Posts Tagged ‘Metagenomics’

Exploring the Mycorrhizal Genomes

September 9th, 2012


I hope you are wrapping up a good summer. I’m touching base to update you on our Mycorrhizal Genomics Initiative (MGI).

The list of taxa of mycorrhizal fungi for the first series of analyses aiming to identify symbiotic traits has now been “frozen”. Thanks to Igor Grigoriev’s JGI team, this list includes an outstanding series of annotated genomes and transcriptomes from ectomycorrhizal, ericoid and orchid symbionts:

  • Amanita muscaria Koide
  • Hebeloma cylindrosporum h7  (v2.0),
  • Laccaria bicolor (v2.0),
  • Oidiodendron maius Zn,
  • Paxillus involutus,
  • Paxillus rubicundulus,
  • Piloderma croceum F 1598,
  • Pisolithus microcarpus 441,
  • Pisolithus tinctorius 270,
  • Scleroderma citrinum FougA,
  • Sebacina vermifera MAFF 305830,
  • Suillus luteus UH-Slu-Lm8-n1,
  • Tulasnella calospora AL13/4D,

In addition, the following available transcriptomes will also be mined for symbiotic-related features:

  • Cenococcum geophilum
  • Cortinarius glaucopus,
  • Laccaria amethystina 08-1,
  • Lactarius quietus,
  • Meliniomyces bicolor,
  • Meliniomyces variabilis, and
  • Tricholoma matsutake 945.

Finally, we will add the unpublished genomes of five saprotrophic agaricomycotina (including leaf-litter species) that we will use for identifying potential common genomic features in litter-borne and mycorrhizal fungi:

  • Jaapia argillacea MUCL-33604,
  • Hydnomerulium pinastri MD-312,
  • Plicaturopsis crispa FD-325 SS-3,
  • Hypholoma sublateritium FD-334 SS-4, and
  • Gymnopus luxurians FD-317 M1

JGI has (or will soon) publicly released the web portals with the annotation for the above-mentioned fungal species. Visit the JGI Mycocosm database. In addition, we have released web sites for the corresponding transcriptome annotation at the Mycorhiza Genomics Initiative portal [restricted].

To make good use of this tremendous genomic resource, we are organizing the 2nd MGI Workshop at the INRA-Nancy center in Champenoux (France), on November 13-14, 2012. The aim of the workshop is to bring together the consortium teams for discussing our findings. The format of the workshop will be roughly equally split between informal presentations summarizing the current findings and brainstorming about how to take advantage of the genome sequences to inform our understanding of symbiosis and fungal biology.

On the following days, we will organize a New Phytologist Workshop entitled ‘ Bridging Mycorrhizal Genomics, Metagenomics & Forest Ecology‘. The workshop will also take place at INRA-Nancy over two days (Thursday 15 & Friday 16 November). The aim is to bring together a small group of MGI PI’s, fungal biologists and ecologists (20-25 attendees) to explore the future use of mycorrhizal genomes in order to both maximize the efficacy with which the community utilizes these technological breakthroughs in biology, ecology, phylogenetics, and forestry.

Photo: Larch Bolete (Suillus grevellei) (Boletales), a close relative of the sequenced slippery Jack (Suillus luteus) (© F Martin).

DOE JGI 2012 Community Sequencing Program Portfolio

November 4th, 2011

Trillions Served: Massive, Complex Projects Dominate DOE JGI 2012 Community Sequencing Program Portfolio.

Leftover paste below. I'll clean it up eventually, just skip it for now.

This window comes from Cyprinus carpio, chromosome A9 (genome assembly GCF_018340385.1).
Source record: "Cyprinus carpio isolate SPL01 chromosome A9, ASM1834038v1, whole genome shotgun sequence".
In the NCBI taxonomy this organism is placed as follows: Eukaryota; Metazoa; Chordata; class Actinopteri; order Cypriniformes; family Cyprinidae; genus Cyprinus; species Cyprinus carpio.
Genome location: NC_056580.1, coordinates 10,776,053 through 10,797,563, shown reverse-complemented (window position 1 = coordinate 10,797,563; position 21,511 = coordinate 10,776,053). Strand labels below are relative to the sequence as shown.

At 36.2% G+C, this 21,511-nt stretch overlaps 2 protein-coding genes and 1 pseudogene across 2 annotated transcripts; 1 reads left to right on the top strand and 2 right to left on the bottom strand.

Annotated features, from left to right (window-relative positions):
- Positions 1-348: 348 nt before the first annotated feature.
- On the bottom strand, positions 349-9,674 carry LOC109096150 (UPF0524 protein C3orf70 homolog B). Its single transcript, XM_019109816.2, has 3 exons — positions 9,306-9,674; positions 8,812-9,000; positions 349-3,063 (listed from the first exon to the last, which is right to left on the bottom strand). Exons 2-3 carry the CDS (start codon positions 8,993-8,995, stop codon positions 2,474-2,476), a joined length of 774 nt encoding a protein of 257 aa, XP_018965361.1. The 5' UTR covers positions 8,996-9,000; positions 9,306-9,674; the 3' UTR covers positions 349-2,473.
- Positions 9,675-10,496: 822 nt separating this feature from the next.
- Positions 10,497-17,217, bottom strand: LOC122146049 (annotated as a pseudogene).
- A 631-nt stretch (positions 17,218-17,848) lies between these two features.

‘The 2012 Community Sequencing Program (CSP) call invited researchers to submit proposals for projects that advance capabilities in fields such as plant-microbe interactions, microbes involved in carbon capture and greenhouse gas emission, and metagenomics—the characterization of complex collections of microbes from particular environmental niches. The total allocation for the coming year’s CSP portfolio will exceed 30 trillion bases (terabases or Tb), a 100-fold increase compared with just two years ago, when just a third of a terabase was allocated to more than 70 projects. This amounts to the equivalent of at least 10,000 human genomes in data …’ Read more


Photo:  The boreal forest, one of the ecosystem investigated by the CSP 2012 program. Denali Natl Park, Alaska  (© F Martin)

Metatranscriptomics of Forest Soil Ecosystems

October 29th, 2011


Forest soils (including litter, humus and coarse woody debris) host diverse microbial communities that impact tree health and productivity, and which play pivotal roles in terrestrial carbon sequestration, and biogeochemical cycles. Among these microbial communities, fungi are undoubtly major players. Traditionally, they have been divided into discrete ecological guilds, such as leaf litter-decomposers, humus saprobes, white- and brown-rot wood decayers, parasites and mycorrhizal symbionts. However, the actual functional properties of individual species, and the synergistic effects among them, are often obscure. Moreover, the basic biodiversity of the vast majority of soil systems (e.g., boreal forests and subartic taiga) remains unexplored using high-throughput DNA barcoding approaches.

We hypothesize that firm distinctions between fungi commonly labeled mycorrhizal, wood decomposer, humus and litter saprobes are, in some instances, unwarranted, and that crucial ecosystem processes, such as carbon sequestration, wood and litter decay and trophic mutualism, can only be understood in the context of interactions among multiple species representing a functional continuum. The number of available fungal genomes has expanded dramatically in recent months, and this provides unprecedented opportunities to study the functional (and taxonomic) diversity of soil communities.

Within the framework of the DOE Joint Genome Institute Community Sequencing Program, we have therefore embarked in a challenging large-scale metatranscriptomics project to explore the interaction of forest trees with communities of soil fungi, including ectomycorrhizal symbionts that dramatically affect tree growth, and saprotrophic soil fungi impacting carbon sequestration in forests. We are going to sequence the metatranscriptome of soil fungi (i.e., wood decayers, litter and humus saprotrophs, and ectomycorrhizal symbionts) in woody debris, litter/humus, rhizosphere and ectomycorrhizal roots of ecosystems representative of major Earth biomes, the boreal, temperate and mediterranean forests.